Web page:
The Age‐Associated Decline in Glomerular Filtration in Healthy Normotensive Volunteers: Lack of Relationship to Cardiovascular Performance

Jerome L. Fleg, Jordan D. Tobin, Lewis C. Becker, Edward E. Lakatta

Research output: Contribution to journalArticle

Abstract

Whether the well‐documented age‐associated decline in the glomerular filtration rate, manifest as a decline in creatinine clearance, is secondary to an age‐related change in cardiovascular performance is at present unknown. To answer this question, we measured arterial blood pressure, 24‐hour creatinine clearance, and cardiac output determined from gated cardiac blood pool scans in the sitting position in healthy normotensive men (n = 75) and women (n = 42) (ages 25 to 82 years), from the Baltimore Longitudinal Study on Aging. These subjects were selected for the absence of cardiovascular disease, renal disease, and confounding medications. By linear regression analysis, creatinine clearance, expressed in mL/min/m2, declined cross‐sectionally with age (creatinine clearance = 90 – 0.33[age], r = .31, P < .001), whereas systolic blood pressure in mm Hg increased with age (systolic blood pressure = 111 + 0.27[age], r = .30, P < .001); cardiac output in L/min/m2 did not vary with age (r = .03, P = .74). In stepwise multiple regression analysis with age, cardiac index, and systolic blood pressure as independent variables and creatinine clearance as the dependent variable, only age was a significant predictor of creatinine clearance. (F = 11.31, DF + 116, r = .30, P < .001). Thus, the age‐associated decline in creatinine clearance is not modulated by changes in cardiac index or systolic blood pressure in healthy normotensive subjects.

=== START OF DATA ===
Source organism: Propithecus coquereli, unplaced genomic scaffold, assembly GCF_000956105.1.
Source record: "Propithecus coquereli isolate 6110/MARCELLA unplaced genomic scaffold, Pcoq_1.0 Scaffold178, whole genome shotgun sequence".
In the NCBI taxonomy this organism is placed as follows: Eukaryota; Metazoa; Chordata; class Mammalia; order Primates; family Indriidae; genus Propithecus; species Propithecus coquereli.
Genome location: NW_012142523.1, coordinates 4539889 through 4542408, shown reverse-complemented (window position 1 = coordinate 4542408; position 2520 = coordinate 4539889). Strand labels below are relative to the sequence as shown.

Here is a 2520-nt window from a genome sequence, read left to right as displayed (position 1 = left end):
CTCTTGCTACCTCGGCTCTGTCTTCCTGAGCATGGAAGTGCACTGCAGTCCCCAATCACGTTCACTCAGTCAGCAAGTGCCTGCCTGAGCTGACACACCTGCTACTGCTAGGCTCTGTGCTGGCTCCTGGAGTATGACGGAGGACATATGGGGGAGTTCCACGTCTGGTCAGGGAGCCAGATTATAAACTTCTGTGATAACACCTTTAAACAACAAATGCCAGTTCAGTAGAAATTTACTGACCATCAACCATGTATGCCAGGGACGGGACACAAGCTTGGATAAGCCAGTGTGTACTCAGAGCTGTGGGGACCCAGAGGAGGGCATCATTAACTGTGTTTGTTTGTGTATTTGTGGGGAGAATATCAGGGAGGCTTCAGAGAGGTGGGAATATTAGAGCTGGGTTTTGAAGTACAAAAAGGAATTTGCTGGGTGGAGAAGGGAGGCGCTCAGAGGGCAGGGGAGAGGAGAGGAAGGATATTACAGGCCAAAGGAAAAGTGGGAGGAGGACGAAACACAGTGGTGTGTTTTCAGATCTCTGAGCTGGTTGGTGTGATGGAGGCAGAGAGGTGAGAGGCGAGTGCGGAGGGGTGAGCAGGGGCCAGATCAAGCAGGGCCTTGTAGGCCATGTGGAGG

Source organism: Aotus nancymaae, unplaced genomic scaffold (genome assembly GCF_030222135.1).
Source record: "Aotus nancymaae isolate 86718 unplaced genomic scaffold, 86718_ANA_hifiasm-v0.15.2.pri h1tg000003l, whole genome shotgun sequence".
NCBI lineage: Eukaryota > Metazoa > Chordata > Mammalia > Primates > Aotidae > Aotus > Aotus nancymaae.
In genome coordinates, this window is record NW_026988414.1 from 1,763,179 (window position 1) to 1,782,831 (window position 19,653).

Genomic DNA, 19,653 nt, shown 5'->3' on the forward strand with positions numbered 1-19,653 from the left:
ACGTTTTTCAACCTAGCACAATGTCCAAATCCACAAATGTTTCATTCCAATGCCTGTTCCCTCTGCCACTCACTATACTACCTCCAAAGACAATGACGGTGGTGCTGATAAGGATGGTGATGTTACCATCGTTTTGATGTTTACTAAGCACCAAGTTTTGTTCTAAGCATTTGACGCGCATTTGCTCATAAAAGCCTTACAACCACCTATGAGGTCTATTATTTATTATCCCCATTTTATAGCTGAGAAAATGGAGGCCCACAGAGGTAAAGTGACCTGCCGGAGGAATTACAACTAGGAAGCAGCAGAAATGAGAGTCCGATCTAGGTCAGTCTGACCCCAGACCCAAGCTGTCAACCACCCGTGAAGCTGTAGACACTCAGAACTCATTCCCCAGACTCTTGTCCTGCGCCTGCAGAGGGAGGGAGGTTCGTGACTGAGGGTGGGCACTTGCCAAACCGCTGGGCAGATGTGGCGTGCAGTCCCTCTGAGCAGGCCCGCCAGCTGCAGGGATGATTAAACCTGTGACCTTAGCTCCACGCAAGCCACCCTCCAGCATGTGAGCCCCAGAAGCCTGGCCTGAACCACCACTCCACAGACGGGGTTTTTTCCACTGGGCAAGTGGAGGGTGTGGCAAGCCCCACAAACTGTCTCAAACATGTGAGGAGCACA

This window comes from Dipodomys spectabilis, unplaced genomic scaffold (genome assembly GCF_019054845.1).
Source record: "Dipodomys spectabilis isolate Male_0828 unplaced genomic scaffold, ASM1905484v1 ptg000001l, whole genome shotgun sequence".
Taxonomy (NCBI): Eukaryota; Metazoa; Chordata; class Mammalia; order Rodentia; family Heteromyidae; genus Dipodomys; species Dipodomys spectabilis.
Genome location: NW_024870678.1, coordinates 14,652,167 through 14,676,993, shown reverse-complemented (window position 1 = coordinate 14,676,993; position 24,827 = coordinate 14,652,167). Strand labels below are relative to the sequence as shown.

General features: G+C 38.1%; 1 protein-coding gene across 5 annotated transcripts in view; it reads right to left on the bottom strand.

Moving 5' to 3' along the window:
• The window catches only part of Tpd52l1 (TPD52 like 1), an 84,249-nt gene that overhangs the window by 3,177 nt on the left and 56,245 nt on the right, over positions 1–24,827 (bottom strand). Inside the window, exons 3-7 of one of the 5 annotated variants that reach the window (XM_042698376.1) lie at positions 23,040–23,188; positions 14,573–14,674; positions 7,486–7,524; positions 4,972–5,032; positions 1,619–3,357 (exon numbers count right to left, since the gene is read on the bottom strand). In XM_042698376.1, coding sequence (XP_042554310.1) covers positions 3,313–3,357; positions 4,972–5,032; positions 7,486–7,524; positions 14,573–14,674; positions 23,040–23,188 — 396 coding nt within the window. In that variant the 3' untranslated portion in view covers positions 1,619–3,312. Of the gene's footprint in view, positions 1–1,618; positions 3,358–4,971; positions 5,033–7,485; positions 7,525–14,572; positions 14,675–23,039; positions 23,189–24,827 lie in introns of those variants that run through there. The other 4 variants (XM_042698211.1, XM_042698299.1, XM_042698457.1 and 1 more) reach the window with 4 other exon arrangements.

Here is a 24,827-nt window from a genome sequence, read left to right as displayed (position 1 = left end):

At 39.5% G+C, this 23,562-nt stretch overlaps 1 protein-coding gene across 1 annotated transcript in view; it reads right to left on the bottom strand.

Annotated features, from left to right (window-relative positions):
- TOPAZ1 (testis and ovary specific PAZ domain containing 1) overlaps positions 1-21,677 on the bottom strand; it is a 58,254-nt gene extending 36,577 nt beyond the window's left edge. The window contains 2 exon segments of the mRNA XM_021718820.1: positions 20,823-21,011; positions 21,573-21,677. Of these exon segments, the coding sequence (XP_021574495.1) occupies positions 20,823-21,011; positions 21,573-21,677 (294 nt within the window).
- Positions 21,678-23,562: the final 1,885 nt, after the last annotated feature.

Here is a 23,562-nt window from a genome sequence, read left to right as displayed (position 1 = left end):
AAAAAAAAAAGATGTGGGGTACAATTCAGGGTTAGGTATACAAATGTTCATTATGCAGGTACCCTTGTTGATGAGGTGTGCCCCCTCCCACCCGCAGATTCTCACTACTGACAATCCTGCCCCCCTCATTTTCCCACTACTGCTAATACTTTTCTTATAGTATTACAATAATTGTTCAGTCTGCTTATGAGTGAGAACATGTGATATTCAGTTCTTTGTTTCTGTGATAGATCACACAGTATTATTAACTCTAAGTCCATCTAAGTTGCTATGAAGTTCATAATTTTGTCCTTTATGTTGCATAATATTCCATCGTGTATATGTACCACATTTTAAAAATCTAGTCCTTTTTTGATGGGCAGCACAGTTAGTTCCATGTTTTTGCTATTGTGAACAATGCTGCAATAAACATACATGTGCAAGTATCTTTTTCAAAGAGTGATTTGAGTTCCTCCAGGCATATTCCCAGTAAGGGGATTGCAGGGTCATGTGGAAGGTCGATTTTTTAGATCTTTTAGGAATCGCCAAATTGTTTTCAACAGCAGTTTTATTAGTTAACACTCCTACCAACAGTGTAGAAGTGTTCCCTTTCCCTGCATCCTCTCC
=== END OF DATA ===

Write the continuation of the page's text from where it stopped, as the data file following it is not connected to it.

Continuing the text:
Original languageEnglish (US)
Pages (from-to)1127-1132
Number of pages6
JournalJournal of the American Geriatrics Society
Volume38
Issue number10
DOIs
StatePublished - Oct 1990
Externally publishedYes

ASJC Scopus subject areas

  • Geriatrics and Gerontology

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